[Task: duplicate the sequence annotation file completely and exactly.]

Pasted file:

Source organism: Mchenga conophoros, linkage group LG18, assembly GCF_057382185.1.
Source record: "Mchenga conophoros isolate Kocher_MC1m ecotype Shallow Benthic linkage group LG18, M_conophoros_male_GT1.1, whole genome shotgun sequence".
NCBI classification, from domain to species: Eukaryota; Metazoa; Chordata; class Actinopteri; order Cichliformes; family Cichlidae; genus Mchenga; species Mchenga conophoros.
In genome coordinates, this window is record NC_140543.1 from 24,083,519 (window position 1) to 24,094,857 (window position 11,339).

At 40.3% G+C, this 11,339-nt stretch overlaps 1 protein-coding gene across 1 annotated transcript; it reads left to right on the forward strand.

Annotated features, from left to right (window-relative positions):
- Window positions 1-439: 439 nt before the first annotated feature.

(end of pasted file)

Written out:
Source organism: Mchenga conophoros, linkage group LG18, assembly GCF_057382185.1.
Source record: "Mchenga conophoros isolate Kocher_MC1m ecotype Shallow Benthic linkage group LG18, M_conophoros_male_GT1.1, whole genome shotgun sequence".
NCBI classification, from domain to species: Eukaryota; Metazoa; Chordata; class Actinopteri; order Cichliformes; family Cichlidae; genus Mchenga; species Mchenga conophoros.
In genome coordinates, this window is record NC_140543.1 from 24,083,519 (window position 1) to 24,094,857 (window position 11,339).

At 40.3% G+C, this 11,339-nt stretch overlaps 1 protein-coding gene across 1 annotated transcript; it reads left to right on the forward strand.

Annotated features, from left to right (window-relative positions):
- Window positions 1-439: 439 nt before the first annotated feature.